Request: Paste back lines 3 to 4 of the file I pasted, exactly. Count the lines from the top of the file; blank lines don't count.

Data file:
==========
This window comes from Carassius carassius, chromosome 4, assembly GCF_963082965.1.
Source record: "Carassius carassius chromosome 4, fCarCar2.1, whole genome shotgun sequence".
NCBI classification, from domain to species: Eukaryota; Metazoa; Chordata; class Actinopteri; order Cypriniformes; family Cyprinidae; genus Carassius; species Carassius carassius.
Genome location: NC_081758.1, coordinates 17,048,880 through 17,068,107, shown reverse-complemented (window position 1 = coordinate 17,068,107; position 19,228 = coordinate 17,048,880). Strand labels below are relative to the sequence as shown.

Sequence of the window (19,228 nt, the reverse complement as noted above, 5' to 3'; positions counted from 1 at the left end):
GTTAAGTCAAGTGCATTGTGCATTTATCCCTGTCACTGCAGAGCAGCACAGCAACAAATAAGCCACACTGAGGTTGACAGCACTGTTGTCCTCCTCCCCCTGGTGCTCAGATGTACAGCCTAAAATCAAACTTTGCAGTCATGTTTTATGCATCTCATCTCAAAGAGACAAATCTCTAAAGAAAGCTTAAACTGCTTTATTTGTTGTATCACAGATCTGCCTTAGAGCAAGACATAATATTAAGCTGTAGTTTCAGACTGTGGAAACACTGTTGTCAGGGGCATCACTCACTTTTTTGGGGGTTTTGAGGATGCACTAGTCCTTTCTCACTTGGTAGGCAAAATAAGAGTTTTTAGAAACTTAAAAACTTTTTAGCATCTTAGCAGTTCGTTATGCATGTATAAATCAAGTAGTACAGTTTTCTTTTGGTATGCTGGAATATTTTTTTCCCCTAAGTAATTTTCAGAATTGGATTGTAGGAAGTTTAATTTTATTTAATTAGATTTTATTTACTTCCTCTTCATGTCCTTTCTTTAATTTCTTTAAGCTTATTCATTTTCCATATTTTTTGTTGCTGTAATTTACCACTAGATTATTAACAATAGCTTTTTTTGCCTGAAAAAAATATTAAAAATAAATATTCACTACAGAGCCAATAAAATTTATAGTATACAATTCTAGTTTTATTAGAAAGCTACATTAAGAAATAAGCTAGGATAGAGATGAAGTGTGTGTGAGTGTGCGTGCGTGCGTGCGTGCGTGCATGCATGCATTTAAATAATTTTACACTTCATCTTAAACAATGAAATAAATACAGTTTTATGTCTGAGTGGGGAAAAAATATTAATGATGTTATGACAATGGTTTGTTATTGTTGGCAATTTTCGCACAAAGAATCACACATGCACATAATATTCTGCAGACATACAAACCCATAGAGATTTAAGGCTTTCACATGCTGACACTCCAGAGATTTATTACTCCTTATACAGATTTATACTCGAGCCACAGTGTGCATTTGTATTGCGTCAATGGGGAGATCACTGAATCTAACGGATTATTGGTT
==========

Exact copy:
NCBI classification, from domain to species: Eukaryota; Metazoa; Chordata; class Actinopteri; order Cypriniformes; family Cyprinidae; genus Carassius; species Carassius carassius.
Genome location: NC_081758.1, coordinates 17,048,880 through 17,068,107, shown reverse-complemented (window position 1 = coordinate 17,068,107; position 19,228 = coordinate 17,048,880). Strand labels below are relative to the sequence as shown.